When reliable systems are created, I’ll gladly get on board, but forgive me if I don’t jump behind just any data system because it’s the only thing around.

        • adam says:

          You strongly overestimate the wisdom of a generic “top pro gambler.”

  8. Hugo says:

    This is why I don’t understand why NCAA sports aren’t done on pure qualification, like the Premier League is with the Champions League. There should be a set number of qualification spots per confernce, and the regular season winners get one and the playoffs decide the rest. That would make more sense than a subjective application process, and that way there can be no arguments.

    • Parzival says:

      Too many conferences of varying sizes. PL has 20 teams and they all play each other a set amount of times and travel isn’t an issue.

      • Frank says:

        I believe what Hugo is suggesting is that there is a 5-year ranking system based on the performance of each conference in the NCAA tournament which will determine the number of teams that make it into the tournament the next year. Each conference could use its own qualification rules (regular season, conference championship, etc.) but they know how many teams will qualify at the beginning of the season.

    • beto says:

      agreed, something to aspire to…

  9. Pedro says:

    Something else that really sticks out for me. How does the NCAA match up Coastal Carolina and Elon in the first round? These 2 teams are both capable of going deep into the tournament and yet find themselves versing each other in the very first round? Shocking. You’d think they would both have a home game in the first round. Plus I can see Elon being upset having beaten Wake 1-0 this year then seeing Wake get the bye. Coastal’s chances of a bye had to have been ruined from losing in the conf final to Winthrop.

  10. DHeinz44 says:

    What about a team like Villanova? 12-6-2 and 4-3-2 in toughest conference in the country with 1 goal loses at Uconn, and at Lousiville with a tie against USF and an away tie at St. Johns . and qualified for the Big East Tournament. Seems has more claim to be the last Big East team in over South Florida

  11. spudder says:

    How does USF get in over Villanova ? It helps that Ray Reid (UConn coach) is on selection committee and George Kiefer (USF coach) was his ass’t before USF.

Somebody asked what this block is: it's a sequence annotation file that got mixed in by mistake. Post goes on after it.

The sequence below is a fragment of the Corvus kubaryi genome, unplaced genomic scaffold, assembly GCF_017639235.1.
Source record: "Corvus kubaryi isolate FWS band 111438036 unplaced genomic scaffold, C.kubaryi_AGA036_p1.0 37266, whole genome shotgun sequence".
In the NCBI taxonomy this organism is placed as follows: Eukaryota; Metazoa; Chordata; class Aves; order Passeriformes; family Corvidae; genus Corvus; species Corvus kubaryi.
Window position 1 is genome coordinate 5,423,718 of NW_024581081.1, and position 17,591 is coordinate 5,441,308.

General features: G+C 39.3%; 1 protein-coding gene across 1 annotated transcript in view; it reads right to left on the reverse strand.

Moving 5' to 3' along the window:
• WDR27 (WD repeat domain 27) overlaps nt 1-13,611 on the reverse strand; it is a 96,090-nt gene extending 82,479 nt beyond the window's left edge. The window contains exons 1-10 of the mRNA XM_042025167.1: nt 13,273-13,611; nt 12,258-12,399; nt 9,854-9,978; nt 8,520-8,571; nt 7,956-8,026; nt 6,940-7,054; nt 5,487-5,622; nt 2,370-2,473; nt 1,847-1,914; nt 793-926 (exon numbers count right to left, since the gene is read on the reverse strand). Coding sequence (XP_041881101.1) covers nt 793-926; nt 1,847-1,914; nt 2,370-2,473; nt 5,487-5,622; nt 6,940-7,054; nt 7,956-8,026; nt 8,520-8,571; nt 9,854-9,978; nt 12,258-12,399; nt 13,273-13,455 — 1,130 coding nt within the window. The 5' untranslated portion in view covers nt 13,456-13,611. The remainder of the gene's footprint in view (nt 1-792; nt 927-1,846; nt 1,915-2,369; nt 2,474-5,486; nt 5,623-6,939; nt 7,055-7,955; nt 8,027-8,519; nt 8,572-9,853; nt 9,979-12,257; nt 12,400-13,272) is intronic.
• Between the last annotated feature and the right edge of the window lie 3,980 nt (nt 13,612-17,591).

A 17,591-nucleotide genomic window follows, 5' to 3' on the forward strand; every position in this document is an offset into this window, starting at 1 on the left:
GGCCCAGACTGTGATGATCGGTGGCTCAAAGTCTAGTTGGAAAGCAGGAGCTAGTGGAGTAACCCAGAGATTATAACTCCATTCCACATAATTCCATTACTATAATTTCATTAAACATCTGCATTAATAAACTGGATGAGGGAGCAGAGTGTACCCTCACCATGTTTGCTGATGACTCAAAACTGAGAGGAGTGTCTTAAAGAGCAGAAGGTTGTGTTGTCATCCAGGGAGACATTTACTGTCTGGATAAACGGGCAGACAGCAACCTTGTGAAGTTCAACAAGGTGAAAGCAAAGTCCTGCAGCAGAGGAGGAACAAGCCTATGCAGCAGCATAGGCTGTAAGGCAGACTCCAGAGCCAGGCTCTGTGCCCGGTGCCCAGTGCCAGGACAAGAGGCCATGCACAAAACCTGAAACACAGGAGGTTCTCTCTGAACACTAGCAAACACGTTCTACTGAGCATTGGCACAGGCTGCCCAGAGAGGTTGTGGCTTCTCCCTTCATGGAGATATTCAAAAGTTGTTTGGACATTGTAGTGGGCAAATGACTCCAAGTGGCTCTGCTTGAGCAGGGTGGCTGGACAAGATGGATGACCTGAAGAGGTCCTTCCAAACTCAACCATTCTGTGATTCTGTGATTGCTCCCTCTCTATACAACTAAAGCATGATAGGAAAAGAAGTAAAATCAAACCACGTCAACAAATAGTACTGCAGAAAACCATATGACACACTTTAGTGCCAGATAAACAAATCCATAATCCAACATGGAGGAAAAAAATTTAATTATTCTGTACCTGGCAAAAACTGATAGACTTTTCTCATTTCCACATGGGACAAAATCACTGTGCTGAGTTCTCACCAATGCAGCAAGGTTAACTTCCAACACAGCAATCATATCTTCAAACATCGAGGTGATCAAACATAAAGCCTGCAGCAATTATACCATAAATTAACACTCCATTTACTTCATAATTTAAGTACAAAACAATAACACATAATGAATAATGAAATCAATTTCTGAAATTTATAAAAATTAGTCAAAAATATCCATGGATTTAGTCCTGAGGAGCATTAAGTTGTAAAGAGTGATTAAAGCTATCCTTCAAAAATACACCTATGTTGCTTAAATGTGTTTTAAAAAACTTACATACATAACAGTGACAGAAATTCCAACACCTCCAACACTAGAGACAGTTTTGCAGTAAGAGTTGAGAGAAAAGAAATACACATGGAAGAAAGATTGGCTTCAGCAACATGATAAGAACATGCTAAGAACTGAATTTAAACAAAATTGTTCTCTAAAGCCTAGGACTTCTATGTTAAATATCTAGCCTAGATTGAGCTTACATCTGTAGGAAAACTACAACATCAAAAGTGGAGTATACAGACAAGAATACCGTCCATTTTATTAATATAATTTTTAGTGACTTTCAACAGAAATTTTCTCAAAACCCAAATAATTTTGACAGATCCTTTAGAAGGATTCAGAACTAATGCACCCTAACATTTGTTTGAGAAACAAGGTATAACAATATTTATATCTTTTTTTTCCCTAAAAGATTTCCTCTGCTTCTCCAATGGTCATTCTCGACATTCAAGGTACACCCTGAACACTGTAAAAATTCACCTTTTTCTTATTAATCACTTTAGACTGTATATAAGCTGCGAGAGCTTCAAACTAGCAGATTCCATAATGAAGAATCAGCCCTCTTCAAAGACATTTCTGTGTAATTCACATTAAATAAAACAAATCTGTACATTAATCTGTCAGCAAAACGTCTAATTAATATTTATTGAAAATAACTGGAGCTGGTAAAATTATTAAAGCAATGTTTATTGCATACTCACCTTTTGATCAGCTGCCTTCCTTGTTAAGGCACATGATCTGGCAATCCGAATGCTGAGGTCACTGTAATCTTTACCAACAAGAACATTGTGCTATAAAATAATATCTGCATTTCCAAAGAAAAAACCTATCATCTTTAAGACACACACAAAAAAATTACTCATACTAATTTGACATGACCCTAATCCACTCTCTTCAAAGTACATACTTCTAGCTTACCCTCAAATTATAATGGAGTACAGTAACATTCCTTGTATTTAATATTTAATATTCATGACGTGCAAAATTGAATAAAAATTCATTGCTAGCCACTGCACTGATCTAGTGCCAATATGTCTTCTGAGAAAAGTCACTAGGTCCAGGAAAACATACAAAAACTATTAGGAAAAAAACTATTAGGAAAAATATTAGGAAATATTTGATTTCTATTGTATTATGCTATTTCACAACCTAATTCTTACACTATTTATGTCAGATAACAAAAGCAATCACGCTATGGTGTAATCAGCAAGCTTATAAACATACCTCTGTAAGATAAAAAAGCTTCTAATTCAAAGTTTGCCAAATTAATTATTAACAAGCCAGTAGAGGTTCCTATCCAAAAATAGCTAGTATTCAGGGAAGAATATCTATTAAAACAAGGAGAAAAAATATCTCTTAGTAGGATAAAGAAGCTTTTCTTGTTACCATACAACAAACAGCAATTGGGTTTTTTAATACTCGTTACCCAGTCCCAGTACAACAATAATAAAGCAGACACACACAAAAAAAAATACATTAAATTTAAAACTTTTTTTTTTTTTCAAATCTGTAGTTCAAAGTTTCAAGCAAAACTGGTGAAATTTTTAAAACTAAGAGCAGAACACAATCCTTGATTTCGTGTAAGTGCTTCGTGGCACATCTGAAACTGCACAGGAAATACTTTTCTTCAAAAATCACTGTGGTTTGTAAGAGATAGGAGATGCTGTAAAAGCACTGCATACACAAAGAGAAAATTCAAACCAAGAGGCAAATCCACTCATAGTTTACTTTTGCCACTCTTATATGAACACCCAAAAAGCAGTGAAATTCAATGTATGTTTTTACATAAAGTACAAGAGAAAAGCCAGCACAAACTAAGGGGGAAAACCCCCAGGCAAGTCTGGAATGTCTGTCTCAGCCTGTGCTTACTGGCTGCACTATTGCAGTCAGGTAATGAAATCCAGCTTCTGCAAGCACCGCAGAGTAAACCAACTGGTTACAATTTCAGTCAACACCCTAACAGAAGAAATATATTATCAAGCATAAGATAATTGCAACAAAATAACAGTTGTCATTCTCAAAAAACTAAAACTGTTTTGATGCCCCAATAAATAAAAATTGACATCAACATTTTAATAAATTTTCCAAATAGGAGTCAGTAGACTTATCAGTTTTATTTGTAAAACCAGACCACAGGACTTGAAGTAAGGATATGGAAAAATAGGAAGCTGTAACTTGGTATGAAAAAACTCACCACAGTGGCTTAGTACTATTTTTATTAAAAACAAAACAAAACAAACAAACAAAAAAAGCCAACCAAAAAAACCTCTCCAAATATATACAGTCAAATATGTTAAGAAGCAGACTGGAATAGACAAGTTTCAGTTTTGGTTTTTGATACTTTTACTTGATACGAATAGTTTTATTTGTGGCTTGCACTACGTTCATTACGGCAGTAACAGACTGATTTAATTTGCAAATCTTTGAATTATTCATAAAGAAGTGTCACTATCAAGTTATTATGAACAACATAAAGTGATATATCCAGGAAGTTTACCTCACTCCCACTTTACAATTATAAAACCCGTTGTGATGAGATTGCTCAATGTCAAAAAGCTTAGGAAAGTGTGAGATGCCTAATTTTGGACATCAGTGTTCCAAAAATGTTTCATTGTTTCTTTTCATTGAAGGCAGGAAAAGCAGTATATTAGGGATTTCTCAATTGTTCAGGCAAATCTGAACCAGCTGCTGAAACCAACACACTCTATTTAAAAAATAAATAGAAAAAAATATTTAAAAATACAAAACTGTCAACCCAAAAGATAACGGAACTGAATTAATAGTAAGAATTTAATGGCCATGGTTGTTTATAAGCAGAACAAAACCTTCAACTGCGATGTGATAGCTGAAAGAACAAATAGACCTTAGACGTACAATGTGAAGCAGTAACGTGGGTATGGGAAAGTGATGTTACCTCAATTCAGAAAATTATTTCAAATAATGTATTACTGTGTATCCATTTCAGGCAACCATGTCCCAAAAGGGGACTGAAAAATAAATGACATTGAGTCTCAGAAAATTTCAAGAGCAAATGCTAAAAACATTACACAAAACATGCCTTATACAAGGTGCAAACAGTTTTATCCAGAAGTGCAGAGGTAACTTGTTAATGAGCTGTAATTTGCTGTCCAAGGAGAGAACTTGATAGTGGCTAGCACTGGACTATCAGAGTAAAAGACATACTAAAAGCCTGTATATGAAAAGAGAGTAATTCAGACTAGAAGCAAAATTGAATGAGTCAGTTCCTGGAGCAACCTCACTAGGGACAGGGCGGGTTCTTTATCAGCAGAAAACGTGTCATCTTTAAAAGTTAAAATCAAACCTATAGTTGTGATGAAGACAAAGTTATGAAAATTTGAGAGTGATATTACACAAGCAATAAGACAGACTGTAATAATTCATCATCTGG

Any more questions…

    • Annoyed by Results says:

      thank Ray Reid fact explains everything.. I was so curious. the lost the last 3 out of 4 and even thought thye beat St. John.s they lost to DePaul in the last game of the season and DePaul didn’t win a single Big East game. If you read the news releases coach was complaining that injuries hurt them – but when you look at player for player game time from beginning to end – only one player appeared to miss time due to injury. AND then they seed them like they did – in a bracket with two teams they have already played??? – a travesty – although they will be missing 3 players from that original FGCU game – Sweat gto a red card at DePaul and another player an accumulation of yellows plus GK is different.

  12. Chris G says:

    Lets go Rams!

  13. Phil says:

    Welcome back Air Force!! Go Falcons! Need to check for Michigan alums on the selection committee — over regular season champ Penn State, really?

  14. Rob218 says:

    Quick thoughts.

    Penn State definitely robbed!

    Surprised Akron fell to #5. Okay with Notre Dame and Maryland at #1 and #2.

    Shocked UNC fell to #9. Three losses on the season with two of them to Maryland shouldn’t have dropped them that far.

    Hope to see a rematch of Maryland and Wake. I want revenge. Also excited to see Maryland go up against UCONN or Akron in the College Cup.

    Prediction – Maryland wins it all.

  15. Turd Bradley says:

    Turds-

    I will be in Evanston for WIU v NORTHWESTERN! Country kids vs hipsters!!!!!

    WIU has a really good chance, this NW is really bad. So is WIU but very beatable for a wiu squad that plays a very disruptive unorthodox style. Hopefully, coach Fitz will be there with a dumb look on his face and his mouth open and than he will yell some random football jargon and talk about the student athlete experience.

    WIU 2-1 in OT , goal off a set piece scramble in the box.

    NW fans get your skinny jeans ready!!!

  16. Shane says:

    Akron got screwed the same way in the tournament last year. It’s all about the big money conferences, even is soccer I guess.

  17. Scott says:

    Akron got hosed. Although an Akron team playing with a chip on its’ shoulder is a scary thing… watch out, College Cup. Go Zips!

  18. Rich says:

    Who got SCREWED more………Akron or SIUE?
    I guess unless you are in the Big East or ACC it means nothing to get a # 1 seed? After the four-year run Caleb has had at mighty Akron–their schedule and hard work means—NOTHING to the selection committee? Who is on this Kangaroo (Sorry Zippy) Court? If the Zips can win the tittle again this year, they wil all look like a bunch of know-nothings who sat in a room with no information that made these ‘decisions’!